Researchers from 12 countries address environmental issues at international conference in Bourgas

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Representatives of science and research centres on three continents are discussing, in Bourgas, solutions to environmental problems in different spheres. One of the items on the agenda of the international conference “Ecological engineering and environmental protection” is connected with the biodegradability of potential waste, generated by long term space missions.

Did you know that the astronauts from the international space station generate several tons of waste every year? For the time being they simply eject the waste where it burns in the atmosphere. With longer space flights in future – to the Moon or Mars, as is the ambition of the human race – that would be impossible, commented Professor Viacheslav Ilyin from the Moscow Institute of Medicobiological Problems and  Prof. Hristo Naydenski, Director of the Bulgarian Academy of Sciences (BAS) Institute of Microbiology. The two scientists took part in the “Ecological engineering and environmental protection” international conference with a youth session.

“There will be a ban on ejecting this kind of waste and cellulose into outer space – negotiations on such a ban are currently underway,” Prof. Hristo Naydenski says. “And then all of this waste will have to be processed onboard the spacecraft and serve as a source of water, carbon dioxide, of energy to be used for the flight itself. At the moment we, from the Moscow Institute of Medicobiological Problems and from the BAS Institute of Microbiology are working, together, on anaerobic biodegradability methods for this waste with the help of microorganisms. This has been done experimentally here, on Earth, what we have to do now is optimize these methods in the environment of outer space.”

Disposal of this waste is very important to astronauts, but also to the people here, on Earth. And the reason is that it contains potentially pathogenic, i.e. dangerous microorganisms which could mutate additionally in outer space.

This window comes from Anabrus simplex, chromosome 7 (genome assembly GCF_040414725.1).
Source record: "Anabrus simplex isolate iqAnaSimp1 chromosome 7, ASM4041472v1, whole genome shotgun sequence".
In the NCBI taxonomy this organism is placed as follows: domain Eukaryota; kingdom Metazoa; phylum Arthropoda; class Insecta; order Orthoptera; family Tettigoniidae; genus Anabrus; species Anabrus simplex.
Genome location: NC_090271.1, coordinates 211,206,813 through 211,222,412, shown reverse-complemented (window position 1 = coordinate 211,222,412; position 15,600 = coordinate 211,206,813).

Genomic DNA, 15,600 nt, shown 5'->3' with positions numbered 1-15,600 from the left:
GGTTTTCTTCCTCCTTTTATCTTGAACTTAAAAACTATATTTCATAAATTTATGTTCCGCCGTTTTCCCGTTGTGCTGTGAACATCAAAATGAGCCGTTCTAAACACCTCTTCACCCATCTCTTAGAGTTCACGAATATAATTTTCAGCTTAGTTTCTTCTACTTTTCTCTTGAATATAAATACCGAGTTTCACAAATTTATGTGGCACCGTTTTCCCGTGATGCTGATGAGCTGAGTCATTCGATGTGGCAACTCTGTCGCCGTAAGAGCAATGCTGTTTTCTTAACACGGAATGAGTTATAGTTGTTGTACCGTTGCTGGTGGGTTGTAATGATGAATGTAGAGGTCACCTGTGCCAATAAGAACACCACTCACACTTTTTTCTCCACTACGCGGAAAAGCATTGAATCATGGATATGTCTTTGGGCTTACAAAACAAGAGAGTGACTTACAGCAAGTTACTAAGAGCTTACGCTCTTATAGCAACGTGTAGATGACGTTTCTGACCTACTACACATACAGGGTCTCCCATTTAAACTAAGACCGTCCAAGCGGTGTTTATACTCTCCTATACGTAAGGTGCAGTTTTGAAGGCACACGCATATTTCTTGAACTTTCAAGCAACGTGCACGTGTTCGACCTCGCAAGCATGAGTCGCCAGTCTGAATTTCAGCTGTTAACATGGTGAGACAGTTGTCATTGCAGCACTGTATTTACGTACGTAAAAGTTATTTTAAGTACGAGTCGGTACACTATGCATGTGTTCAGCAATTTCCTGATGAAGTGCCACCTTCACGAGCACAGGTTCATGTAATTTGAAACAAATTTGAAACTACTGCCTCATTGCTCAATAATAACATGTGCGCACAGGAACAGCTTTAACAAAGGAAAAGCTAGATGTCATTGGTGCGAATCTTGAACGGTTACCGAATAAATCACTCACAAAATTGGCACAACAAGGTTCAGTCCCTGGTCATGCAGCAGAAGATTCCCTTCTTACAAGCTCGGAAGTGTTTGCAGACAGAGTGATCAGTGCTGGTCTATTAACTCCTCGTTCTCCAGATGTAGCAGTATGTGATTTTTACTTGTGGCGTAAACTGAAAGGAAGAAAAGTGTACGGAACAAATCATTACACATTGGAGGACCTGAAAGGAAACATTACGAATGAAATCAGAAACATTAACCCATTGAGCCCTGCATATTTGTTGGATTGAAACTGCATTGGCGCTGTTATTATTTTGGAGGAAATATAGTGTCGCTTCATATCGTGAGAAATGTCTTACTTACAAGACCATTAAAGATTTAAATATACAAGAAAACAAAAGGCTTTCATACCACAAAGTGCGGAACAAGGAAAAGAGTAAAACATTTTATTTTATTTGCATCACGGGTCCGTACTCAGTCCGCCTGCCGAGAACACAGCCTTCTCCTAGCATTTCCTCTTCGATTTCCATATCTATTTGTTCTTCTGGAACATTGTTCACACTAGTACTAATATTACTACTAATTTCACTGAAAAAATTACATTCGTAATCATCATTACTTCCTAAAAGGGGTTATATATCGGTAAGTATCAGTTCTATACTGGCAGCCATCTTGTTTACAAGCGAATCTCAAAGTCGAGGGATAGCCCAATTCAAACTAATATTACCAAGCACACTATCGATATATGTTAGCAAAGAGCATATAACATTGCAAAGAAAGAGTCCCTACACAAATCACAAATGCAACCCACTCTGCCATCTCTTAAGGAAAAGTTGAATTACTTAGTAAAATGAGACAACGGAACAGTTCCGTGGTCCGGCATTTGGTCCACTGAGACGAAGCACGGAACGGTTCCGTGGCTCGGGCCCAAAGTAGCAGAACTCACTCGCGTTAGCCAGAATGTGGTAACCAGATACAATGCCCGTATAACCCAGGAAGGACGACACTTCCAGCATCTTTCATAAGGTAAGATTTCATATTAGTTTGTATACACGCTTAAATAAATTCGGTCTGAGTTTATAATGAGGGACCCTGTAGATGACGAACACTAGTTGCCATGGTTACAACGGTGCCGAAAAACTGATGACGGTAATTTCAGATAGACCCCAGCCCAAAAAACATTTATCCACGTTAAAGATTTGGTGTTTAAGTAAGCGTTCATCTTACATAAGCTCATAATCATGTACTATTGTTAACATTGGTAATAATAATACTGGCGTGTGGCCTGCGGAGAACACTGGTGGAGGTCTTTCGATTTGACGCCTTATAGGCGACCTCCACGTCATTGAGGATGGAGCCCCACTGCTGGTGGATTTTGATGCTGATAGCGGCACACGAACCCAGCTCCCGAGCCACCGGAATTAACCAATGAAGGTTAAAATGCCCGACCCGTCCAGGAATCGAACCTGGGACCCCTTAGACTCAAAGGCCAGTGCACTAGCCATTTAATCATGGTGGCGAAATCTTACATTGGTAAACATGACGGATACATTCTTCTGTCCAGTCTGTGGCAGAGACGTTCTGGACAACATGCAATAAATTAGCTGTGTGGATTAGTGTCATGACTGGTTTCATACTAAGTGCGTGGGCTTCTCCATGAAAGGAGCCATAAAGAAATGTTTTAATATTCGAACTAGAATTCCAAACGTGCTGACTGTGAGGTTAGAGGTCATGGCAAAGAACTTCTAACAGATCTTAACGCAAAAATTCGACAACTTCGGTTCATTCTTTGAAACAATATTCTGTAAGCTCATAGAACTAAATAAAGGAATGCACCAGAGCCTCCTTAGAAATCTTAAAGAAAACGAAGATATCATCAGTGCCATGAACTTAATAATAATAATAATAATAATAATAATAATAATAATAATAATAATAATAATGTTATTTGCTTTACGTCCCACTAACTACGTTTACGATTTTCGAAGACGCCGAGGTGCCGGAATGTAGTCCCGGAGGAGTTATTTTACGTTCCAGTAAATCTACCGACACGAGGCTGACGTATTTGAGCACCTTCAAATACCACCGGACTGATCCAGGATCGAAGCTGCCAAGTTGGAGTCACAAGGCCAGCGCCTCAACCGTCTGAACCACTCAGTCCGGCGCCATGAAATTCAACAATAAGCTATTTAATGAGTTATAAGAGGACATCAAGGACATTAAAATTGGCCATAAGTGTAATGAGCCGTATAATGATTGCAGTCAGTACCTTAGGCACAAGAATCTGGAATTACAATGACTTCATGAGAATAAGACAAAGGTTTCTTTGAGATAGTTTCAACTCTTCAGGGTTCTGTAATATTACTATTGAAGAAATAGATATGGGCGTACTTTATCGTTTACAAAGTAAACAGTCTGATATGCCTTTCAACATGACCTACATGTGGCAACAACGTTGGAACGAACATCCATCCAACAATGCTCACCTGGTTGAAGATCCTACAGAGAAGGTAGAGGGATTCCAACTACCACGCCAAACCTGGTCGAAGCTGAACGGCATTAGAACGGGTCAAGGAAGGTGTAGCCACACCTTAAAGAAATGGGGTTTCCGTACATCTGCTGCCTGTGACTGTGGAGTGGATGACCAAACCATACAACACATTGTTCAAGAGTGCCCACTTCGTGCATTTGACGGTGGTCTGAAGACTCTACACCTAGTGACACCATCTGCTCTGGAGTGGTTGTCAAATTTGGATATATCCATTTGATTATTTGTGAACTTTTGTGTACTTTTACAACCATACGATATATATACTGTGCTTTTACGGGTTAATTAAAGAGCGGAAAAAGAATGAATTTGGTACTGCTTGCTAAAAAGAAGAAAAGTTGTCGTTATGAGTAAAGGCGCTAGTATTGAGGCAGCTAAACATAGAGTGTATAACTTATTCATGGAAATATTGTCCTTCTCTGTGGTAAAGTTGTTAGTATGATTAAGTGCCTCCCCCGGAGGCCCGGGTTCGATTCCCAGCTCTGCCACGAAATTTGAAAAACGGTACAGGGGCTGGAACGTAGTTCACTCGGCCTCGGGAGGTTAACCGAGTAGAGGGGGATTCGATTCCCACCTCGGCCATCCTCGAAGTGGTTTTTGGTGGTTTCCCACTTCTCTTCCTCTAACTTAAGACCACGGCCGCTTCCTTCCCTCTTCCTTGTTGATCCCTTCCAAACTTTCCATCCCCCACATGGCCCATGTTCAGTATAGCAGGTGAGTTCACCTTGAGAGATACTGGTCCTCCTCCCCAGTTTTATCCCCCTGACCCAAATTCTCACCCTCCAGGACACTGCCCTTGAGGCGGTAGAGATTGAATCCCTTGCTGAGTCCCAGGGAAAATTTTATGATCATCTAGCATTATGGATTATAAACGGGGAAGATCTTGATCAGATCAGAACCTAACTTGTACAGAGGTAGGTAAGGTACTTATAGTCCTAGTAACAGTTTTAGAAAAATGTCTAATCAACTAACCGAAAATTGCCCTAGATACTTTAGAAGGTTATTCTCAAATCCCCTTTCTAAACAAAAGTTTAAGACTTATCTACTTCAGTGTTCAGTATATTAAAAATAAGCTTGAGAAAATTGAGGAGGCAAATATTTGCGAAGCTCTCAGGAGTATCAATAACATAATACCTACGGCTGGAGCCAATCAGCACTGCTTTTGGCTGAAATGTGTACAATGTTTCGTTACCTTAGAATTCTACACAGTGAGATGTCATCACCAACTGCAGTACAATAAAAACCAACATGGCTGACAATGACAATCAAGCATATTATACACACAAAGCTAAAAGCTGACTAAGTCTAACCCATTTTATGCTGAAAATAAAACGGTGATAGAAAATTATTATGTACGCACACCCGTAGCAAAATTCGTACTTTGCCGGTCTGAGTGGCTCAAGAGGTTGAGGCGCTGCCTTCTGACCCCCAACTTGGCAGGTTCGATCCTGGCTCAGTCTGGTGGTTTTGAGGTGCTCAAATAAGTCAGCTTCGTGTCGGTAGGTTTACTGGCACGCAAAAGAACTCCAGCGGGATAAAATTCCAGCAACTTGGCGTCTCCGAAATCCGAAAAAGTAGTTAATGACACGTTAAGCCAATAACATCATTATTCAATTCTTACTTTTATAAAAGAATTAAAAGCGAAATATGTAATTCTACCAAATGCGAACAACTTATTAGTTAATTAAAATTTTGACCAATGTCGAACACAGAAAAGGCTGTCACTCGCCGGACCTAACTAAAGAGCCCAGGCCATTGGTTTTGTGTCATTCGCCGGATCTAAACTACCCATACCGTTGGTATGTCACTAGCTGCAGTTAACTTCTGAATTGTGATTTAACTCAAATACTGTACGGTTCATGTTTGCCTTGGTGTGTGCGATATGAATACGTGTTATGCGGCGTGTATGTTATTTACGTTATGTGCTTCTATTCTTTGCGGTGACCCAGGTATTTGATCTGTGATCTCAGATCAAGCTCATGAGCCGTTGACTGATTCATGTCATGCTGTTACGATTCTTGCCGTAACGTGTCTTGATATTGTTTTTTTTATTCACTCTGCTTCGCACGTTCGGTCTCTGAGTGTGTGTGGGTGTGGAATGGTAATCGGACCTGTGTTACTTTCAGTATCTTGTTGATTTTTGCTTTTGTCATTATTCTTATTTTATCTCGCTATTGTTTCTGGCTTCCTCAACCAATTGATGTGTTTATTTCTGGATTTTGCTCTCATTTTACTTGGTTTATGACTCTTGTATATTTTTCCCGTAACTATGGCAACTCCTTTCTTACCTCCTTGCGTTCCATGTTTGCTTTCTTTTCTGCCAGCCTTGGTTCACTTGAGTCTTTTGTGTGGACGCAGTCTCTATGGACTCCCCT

The spread of antibiotic resistance in the soil and in farms is another problem the scientists have to address.

“That is a very pressing issue as in the next ten years we are expecting to see a boom in antibiotic resistance and medicine will have to face a serious problem,” Prof. Hristo Naydenski explains. “There are different kinds of solutions. The authors presented separate recommendations connected with limiting the use of antibiotics, applying other categories of measures that would contribute to a betterment of the health of humans and animals while gradually restricting this phenomenon. Our colleagues from France made an interesting presentation connected with the optimization of a number of biotechnological processes. How, if we change some parameters like temperature of the environment, humidity etc., in a process we can predict the end result of these biotechnologies by applying a mathematical model.”

A separate session during the conference in Bourgas will discuss natural calamities in Bulgarian forests and the forest fires during the 2009-2018 period. Up to date satellite imagery will be used to evaluate and monitor the current state of plant life, the water index and other indicators in protected zones.

The scientific forum in Bourgas brought together established names as well as young researchers from France, Italy, Belgium, the Netherlands, Portugal, Russia, Ukraine, Latvia, Cyprus, Georgie, Algeria and Bulgaria.

A university in Bourgas – the Prof. Dr. Assen Zlatarov – and the BAS Institute of Microbiology are co-organizers of the event which continues until 7 June.



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